Don’t be afraid of the hard questions. This thought came to me this week as I’ve been talking with students about preparing for their doctoral defenses, and based on conversations that we’re having as part of the PROMISE Dissertation House. I’m reminded of a scenario from my past involving one of my mentors. When I was in graduate school, one of my M.S. thesis committee members was from MIT and we (secretly) nicknamed him “Darth Vader.” I respected him, but I was so scared of him at the time. Even though he was on my committee, I once saw him in a restaurant when he was in town for a visit, and I left the restaurant because I was afraid that he was going to ask me a question. Of course he just wanted to eat! I later ended up working with him in a professional organization. He taught me a lot and asked great questions, I was just terrified at the time. On the other hand, my doctoral defense was a piece of cake; it was like a conversation among colleagues. My PhD defense had been delayed for several months, but I took every chance that I could get over those months to talk about my research to anyone who would listen. After a while, I was very used to hearing myself talk (which was good, because I used to be a bit shy), and soon I could think of good questions to ask myself before they were asked of me. If the questions were new, I wasn’t as intimidated because it was now easier to think through the problems and consider solutions without being nervous about it.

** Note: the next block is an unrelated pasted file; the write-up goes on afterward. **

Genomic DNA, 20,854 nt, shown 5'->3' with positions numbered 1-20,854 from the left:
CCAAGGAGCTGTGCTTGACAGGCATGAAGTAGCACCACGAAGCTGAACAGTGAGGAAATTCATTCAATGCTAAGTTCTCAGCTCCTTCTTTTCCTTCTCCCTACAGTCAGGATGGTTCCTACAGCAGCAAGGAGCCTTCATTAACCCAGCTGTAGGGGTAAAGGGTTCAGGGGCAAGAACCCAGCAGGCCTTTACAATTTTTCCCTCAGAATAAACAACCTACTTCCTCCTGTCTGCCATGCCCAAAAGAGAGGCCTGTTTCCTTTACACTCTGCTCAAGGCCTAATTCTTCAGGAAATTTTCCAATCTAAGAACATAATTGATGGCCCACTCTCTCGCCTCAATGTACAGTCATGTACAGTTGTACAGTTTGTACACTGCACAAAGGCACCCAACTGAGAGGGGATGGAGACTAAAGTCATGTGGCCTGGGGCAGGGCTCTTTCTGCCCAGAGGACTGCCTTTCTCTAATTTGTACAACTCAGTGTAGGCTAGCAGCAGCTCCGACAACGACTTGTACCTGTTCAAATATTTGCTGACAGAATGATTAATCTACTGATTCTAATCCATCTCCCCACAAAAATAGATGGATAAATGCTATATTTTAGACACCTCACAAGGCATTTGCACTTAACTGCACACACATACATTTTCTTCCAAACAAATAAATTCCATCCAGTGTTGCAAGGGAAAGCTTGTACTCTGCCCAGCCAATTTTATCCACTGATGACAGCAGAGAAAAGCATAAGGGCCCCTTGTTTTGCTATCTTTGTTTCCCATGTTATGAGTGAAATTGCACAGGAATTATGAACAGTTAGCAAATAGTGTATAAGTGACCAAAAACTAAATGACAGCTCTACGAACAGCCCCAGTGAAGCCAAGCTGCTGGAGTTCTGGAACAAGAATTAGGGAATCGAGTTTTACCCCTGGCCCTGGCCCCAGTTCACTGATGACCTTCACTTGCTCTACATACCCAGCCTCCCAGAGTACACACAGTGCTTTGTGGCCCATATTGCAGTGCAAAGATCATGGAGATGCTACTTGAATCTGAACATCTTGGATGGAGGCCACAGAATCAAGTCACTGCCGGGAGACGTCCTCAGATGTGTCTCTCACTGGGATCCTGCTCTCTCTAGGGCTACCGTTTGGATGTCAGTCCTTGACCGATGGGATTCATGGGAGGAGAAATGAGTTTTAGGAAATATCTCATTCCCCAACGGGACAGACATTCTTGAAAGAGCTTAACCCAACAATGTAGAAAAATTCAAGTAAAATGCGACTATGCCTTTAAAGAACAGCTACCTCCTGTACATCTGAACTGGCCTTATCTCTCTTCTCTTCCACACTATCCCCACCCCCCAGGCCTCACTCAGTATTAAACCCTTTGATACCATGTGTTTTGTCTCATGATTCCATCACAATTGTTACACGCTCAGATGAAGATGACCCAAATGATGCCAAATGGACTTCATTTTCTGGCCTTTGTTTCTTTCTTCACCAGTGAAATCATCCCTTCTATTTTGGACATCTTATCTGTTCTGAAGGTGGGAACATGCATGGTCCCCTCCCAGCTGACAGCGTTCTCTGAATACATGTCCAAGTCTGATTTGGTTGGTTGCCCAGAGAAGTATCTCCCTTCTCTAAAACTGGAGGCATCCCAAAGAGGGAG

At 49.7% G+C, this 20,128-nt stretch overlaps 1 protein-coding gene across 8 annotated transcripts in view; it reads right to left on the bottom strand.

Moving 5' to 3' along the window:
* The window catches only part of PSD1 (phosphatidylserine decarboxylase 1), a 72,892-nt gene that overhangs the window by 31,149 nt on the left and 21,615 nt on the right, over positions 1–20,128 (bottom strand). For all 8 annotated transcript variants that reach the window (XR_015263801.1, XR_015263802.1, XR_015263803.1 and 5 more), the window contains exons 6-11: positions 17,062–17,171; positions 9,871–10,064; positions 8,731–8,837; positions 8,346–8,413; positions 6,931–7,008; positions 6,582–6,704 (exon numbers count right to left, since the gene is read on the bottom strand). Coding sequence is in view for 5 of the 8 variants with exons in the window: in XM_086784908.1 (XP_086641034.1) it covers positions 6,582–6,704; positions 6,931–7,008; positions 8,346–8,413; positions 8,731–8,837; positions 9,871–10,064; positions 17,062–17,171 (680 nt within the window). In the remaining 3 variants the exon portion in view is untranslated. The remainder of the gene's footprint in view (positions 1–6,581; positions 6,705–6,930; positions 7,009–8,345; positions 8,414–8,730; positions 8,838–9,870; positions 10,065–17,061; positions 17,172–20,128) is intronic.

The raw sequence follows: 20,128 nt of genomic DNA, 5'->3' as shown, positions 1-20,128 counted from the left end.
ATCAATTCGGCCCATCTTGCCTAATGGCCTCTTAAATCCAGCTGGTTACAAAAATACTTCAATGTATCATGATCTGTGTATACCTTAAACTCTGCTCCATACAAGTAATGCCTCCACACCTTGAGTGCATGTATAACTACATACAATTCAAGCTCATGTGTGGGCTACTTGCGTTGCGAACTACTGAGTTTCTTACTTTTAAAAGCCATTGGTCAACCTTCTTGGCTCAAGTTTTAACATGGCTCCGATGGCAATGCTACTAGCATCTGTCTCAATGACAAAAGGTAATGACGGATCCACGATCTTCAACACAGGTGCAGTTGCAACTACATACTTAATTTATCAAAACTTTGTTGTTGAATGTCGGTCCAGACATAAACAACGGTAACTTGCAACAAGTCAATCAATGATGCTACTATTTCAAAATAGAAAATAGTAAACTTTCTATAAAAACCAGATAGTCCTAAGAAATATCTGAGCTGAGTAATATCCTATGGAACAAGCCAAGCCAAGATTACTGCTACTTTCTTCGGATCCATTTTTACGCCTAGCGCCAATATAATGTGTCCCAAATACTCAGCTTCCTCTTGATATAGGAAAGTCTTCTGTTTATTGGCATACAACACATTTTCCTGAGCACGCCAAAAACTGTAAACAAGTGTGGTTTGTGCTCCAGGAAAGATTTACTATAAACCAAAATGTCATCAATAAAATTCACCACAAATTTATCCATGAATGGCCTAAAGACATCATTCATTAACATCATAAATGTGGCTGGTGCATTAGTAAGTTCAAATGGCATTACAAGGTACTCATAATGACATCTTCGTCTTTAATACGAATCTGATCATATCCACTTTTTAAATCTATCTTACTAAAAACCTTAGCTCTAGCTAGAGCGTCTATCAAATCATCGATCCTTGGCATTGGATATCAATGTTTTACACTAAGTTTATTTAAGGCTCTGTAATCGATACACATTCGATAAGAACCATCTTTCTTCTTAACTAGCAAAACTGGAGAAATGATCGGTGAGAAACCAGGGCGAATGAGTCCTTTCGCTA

My husband now jokingly calls me “Vaderette” when I get into the mode of prepping students for presentations. But I encourage you to hold your head high and begin to talk about your research. Have conversations about it with others in your department, with other faculty, with other students, and with colleagues outside of your school. You’ll begin to have a much better handle on your work and you’ll be able to talk about it and (and answer questions) with confidence!